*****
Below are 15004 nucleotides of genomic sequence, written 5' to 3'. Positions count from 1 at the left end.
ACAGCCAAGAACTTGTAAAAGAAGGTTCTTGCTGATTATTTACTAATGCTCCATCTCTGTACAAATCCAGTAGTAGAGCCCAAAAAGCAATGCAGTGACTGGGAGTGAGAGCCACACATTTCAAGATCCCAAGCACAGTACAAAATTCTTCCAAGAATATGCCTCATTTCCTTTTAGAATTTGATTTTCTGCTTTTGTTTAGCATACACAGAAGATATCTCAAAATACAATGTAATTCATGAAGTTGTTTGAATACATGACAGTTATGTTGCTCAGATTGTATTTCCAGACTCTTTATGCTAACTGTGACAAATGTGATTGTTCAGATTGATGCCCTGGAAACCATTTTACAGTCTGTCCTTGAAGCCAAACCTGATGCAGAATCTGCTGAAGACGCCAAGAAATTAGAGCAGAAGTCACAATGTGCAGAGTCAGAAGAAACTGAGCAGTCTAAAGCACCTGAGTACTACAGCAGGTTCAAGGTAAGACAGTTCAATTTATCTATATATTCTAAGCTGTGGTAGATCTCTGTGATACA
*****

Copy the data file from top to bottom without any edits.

Below are 15004 nucleotides of genomic sequence, written 5' to 3'. Positions count from 1 at the left end.
ACAGCCAAGAACTTGTAAAAGAAGGTTCTTGCTGATTATTTACTAATGCTCCATCTCTGTACAAATCCAGTAGTAGAGCCCAAAAAGCAATGCAGTGACTGGGAGTGAGAGCCACACATTTCAAGATCCCAAGCACAGTACAAAATTCTTCCAAGAATATGCCTCATTTCCTTTTAGAATTTGATTTTCTGCTTTTGTTTAGCATACACAGAAGATATCTCAAAATACAATGTAATTCATGAAGTTGTTTGAATACATGACAGTTATGTTGCTCAGATTGTATTTCCAGACTCTTTATGCTAACTGTGACAAATGTGATTGTTCAGATTGATGCCCTGGAAACCATTTTACAGTCTGTCCTTGAAGCCAAACCTGATGCAGAATCTGCTGAAGACGCCAAGAAATTAGAGCAGAAGTCACAATGTGCAGAGTCAGAAGAAACTGAGCAGTCTAAAGCACCTGAGTACTACAGCAGGTTCAAGGTAAGACAGTTCAATTTATCTATATATTCTAAGCTGTGGTAGATCTCTGTGATACA